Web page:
I took advantage of a great opportunity to chat with Emmy and Golden Globe-Winning Actress S. Epatha Merkerson, who is actually known as the longest running character for her portrayal of a tough police lieutenant on the now-syndicated TV show “Law & Order.” Yep, talk about a memorable interview experience you can feel the elegance and pose in her voice for a cause she is passionate about.
Did you know? S. Epatha wants to use her notoriety to help get the word out by helping so many – especially African Americans—because diabetes has become a significant health concern — making it the fourth leading cause of death in the African-American community.
Merkerson has now teamed up with Merck on America’s Diabetes Challenge: Get to Your Goals to raise awareness among African Americans with type 2 diabetes about the importance of their A1C (average blood sugar over the past two to three months). Type 2 diabetes is a significant health concern in the African-American community. It’s a fact 13.2% of all African Americans aged 20 years or older have been diagnosed with diabetes.
As a part of the program, Merkerson is encouraging African Americans with type 2 diabetes to work with their doctor to come up with the right treatment plan to achieve their blood sugar goals, including diet, exercise and medication, if appropriate. Be sure to check out the attached video of our conversation or transcribed version below:
“I’d like to introduce award winning actress, S. Epatha Merskerson. She’s had an outstanding career in television, theater and film but many people don’t know she is one of the millions of African Americans living with Diabetes. During Black History Month, we take a moment to look at one of the biggest health concerns facing African Americans, which is Type 2 Diabetes. S. Epatha Merkerson joins us now on behalf of Merck to talk about the condition and how she is encouraging others with the disease to reach their blood sugar goals through America’s Diabetes Challenge.”
TradinaDeMary: S. Epatha, can you tell my Baltimore readership about your personal experience with Type 2 Diabetes?
S. Epatha Merskerson: Yes. I found out when I was 50 that I had Type 2 Diabetes and was a bit overwhelmed by it even though I have a family history of Type 2 Diabetes. I lost my dad to complications. My grandmother lost her sight and my brother has just been going thru some major medical changes because of Type 2 Diabetes.
TradinaDeMary: So you’re involved in America’s Diabetes Challenge to educate those with Type 2 Diabetes about their blood sugar goals. Can you tell us more about that and how it impacts the African-American community?
S. Epatha Merskerson: Sure. You know there is nearly 20% of adult African Americans that’s like almost 5 million people who suffer with Type 2 Diabetes. So with the America’s Diabetes Challenge, my connecting with Merck on this, we’re trying to encourage those people, to, with diabetes like me with Type 2 Diabetes to know what their A1C number is. You know as a diabetic, we take our blood sugar twice a day. That tells us what’s happening at that moment. But the A1C test allows your doctor or healthcare provider to see how you’re managing your blood sugar levels for a 2 to 3 month period. And this way, it allows your doctor to help you come up with a treatment plan that will allow you to reach an A1C goal that’s healthy. And that healthy percentage should be about 7% or less your blood sugar level. And you know, it’s really about making lifestyle changes as well. And that’s what I had to do. We worked on; I literally sat down with my doctor to talk about food. How I was eating. What I was eating. When I was eating. We discussed exercise. Instead of getting on the bus, or taking the subway because I live in New York why don’t you walk the 20 blocks. There are ways that we can manage our diabetes and I think that’s the most important thing that I would like to say to our communities specifically is that this is a way to be proactive in your health.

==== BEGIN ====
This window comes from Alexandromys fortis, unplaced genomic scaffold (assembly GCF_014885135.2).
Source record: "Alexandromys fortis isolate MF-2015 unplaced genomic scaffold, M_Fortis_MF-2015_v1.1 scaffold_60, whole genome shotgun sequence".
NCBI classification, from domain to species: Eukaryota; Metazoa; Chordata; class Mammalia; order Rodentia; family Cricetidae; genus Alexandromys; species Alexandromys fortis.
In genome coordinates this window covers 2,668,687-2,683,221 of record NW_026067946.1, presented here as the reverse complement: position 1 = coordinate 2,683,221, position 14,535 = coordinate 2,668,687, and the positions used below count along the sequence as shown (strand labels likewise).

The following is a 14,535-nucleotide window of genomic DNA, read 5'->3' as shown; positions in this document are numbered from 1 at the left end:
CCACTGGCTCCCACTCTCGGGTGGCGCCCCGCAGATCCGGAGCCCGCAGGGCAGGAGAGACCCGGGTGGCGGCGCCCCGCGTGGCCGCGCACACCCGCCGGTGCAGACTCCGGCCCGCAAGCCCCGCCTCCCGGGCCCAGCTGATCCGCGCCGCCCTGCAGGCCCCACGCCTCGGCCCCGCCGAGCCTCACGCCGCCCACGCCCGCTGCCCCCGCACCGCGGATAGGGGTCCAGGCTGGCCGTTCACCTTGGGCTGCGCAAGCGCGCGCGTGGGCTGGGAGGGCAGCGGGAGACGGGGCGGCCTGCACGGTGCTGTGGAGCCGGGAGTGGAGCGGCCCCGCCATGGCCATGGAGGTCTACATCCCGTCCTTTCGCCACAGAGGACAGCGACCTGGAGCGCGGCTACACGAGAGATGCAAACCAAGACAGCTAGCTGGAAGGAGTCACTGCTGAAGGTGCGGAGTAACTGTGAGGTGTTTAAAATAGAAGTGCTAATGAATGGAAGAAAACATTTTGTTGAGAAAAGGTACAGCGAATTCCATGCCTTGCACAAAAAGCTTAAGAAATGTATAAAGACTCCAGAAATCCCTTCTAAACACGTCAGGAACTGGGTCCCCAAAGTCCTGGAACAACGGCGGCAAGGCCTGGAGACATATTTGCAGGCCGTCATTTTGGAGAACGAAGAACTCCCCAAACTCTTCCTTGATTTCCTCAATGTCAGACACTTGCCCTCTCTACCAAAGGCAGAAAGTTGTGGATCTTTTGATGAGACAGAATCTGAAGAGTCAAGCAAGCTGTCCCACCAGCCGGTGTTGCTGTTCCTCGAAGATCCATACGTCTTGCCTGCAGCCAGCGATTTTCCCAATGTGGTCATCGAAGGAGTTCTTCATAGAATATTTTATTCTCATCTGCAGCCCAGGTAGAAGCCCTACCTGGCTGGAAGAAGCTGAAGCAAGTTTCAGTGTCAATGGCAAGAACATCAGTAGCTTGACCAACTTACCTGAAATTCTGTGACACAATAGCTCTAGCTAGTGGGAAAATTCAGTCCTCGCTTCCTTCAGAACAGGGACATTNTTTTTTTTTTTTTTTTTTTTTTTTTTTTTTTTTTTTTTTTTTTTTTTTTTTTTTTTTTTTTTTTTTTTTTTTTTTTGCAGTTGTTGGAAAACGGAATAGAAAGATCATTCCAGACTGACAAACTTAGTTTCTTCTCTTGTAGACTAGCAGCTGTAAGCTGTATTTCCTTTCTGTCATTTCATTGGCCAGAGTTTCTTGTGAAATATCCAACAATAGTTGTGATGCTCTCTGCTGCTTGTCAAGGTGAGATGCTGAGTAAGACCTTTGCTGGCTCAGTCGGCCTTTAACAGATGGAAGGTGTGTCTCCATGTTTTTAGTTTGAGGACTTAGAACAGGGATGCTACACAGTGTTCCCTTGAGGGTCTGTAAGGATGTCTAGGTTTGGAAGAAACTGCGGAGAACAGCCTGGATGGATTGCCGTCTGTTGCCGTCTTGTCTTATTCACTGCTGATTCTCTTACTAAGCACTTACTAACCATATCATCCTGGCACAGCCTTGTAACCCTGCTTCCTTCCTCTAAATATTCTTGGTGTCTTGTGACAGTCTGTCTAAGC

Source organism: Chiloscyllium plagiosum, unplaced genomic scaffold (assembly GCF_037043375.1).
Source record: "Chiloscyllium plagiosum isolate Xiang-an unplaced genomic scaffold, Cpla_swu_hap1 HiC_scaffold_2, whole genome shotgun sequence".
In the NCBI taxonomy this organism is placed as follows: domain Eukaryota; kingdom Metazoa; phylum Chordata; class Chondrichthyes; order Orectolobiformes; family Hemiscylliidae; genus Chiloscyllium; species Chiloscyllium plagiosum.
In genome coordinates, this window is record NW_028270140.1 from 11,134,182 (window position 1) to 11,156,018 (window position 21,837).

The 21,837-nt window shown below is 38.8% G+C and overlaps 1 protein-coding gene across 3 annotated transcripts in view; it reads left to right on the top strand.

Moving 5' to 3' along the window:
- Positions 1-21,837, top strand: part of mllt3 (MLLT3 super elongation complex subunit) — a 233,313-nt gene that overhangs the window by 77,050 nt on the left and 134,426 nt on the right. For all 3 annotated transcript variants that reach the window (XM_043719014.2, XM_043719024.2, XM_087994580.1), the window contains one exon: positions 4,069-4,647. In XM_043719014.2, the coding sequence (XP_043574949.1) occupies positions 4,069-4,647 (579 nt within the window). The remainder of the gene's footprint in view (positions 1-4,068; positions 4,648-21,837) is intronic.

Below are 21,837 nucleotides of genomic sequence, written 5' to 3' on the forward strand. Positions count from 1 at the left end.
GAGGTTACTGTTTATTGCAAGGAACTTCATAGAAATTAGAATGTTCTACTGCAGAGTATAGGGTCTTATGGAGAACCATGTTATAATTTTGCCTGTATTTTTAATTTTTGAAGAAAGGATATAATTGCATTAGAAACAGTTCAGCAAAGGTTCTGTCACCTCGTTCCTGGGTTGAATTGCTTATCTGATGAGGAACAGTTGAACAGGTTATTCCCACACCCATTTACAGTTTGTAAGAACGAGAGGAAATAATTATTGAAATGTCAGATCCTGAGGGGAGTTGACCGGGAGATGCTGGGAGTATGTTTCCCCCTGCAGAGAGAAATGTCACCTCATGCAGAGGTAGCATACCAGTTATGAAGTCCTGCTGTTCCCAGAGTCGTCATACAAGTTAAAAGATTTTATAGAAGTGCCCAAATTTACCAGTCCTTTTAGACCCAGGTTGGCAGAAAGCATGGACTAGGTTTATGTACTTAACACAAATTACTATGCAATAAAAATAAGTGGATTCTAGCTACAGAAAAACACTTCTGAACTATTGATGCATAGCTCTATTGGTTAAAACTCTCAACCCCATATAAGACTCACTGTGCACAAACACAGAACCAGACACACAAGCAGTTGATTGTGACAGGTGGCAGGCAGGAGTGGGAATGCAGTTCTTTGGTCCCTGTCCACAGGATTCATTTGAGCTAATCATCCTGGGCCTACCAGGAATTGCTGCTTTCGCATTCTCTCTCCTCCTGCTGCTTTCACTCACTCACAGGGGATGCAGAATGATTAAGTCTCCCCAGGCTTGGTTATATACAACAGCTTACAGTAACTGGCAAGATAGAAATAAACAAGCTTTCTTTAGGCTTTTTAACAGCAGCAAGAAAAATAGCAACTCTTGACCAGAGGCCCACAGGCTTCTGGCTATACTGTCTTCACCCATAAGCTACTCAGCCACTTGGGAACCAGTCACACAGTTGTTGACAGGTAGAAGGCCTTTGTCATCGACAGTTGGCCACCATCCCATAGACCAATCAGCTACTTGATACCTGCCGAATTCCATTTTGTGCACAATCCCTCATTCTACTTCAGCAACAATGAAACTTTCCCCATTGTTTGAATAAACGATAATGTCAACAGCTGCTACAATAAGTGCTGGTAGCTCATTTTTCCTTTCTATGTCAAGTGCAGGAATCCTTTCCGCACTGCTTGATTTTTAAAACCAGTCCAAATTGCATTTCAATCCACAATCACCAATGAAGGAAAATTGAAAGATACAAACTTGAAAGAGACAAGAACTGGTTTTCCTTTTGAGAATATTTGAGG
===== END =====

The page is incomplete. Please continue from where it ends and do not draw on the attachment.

TradinaDeMary: Ok. Aside from America’s Diabetes Challenge, what else have you been working on?
S. Epatha Merskerson: Well, I did a play this year, or last year, last fall. I hadn’t been on stage in a while so that was a good thing for me to do and I’m heading off to Chicago to do work on Dick Wolf’s show Chicago Fire so I’m looking forward to that.
TradinaDeMary: And where can people go for more information about America’s Diabetes Challenge?
S. Epatha Merskerson: Please, they should access our website www.AmericasDiabetesChallenge.com.
TradinaDeMary: Ok, thanks a lot for your time.
S. Epatha Merskerson: Thank you Tradina.
TradinaDeMary: All right, have a good day.
S. Epatha Merskerson: You too.
Well, the interview went well. At a time when we pay tribute to influential African Americans and celebrate how many have overcome significant obstacles for Black History Month. Cheers to Actress S. Epatha Merkerson for encouraging African Americans with type 2 diabetes to better manage their blood sugar goals – a personal challenge she’s been struggling with for the last 12 years. Cheers to one strong lady, Actress S. Epatha Merkerson!
Did you know? I, Tradina can totally relate to the America’s Diabetes Challenge: Get to Your Goals awareness campaign. My Dad was diagnosed with Diabetes in his thirties. So, I witnessed first hand insulin consumption and Diabetes survival skills. Thank goodness he is still around at 79 years old and still fighting the disease.
On the flip side, I was recently diagnosed as pre-Diabetic and too have learned to adjust to the challenges of the disease. So, I can totally relate to the important of Diabetes awareness.
When you know better you do better. Let’s do better American for all Americans living with Diabetes as S.Epatha mentioned in our interview, for more information about the America’s Diabetes Challenge, click here. Take the challenge, I know I am!